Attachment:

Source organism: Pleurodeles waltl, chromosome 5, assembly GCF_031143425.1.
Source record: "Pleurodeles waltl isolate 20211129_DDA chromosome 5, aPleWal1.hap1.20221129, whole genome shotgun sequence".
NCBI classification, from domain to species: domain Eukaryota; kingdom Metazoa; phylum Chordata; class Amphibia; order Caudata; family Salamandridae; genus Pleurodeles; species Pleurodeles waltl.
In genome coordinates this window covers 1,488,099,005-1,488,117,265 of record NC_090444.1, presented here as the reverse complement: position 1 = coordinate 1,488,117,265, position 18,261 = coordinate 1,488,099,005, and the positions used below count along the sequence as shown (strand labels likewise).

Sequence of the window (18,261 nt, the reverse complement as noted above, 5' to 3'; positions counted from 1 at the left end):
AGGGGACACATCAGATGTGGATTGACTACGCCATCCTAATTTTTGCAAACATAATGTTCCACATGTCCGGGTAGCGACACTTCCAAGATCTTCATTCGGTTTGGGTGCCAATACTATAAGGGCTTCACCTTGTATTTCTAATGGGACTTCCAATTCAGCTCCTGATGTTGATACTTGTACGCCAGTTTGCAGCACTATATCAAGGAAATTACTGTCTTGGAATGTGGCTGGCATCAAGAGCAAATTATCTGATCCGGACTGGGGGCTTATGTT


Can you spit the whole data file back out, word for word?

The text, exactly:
Source organism: Pleurodeles waltl, chromosome 5, assembly GCF_031143425.1.
Source record: "Pleurodeles waltl isolate 20211129_DDA chromosome 5, aPleWal1.hap1.20221129, whole genome shotgun sequence".
NCBI classification, from domain to species: domain Eukaryota; kingdom Metazoa; phylum Chordata; class Amphibia; order Caudata; family Salamandridae; genus Pleurodeles; species Pleurodeles waltl.
In genome coordinates this window covers 1,488,099,005-1,488,117,265 of record NC_090444.1, presented here as the reverse complement: position 1 = coordinate 1,488,117,265, position 18,261 = coordinate 1,488,099,005, and the positions used below count along the sequence as shown (strand labels likewise).

Sequence of the window (18,261 nt, the reverse complement as noted above, 5' to 3'; positions counted from 1 at the left end):
AGGGGACACATCAGATGTGGATTGACTACGCCATCCTAATTTTTGCAAACATAATGTTCCACATGTCCGGGTAGCGACACTTCCAAGATCTTCATTCGGTTTGGGTGCCAATACTATAAGGGCTTCACCTTGTATTTCTAATGGGACTTCCAATTCAGCTCCTGATGTTGATACTTGTACGCCAGTTTGCAGCACTATATCAAGGAAATTACTGTCTTGGAATGTGGCTGGCATCAAGAGCAAATTATCTGATCCGGACTGGGGGCTTATGTT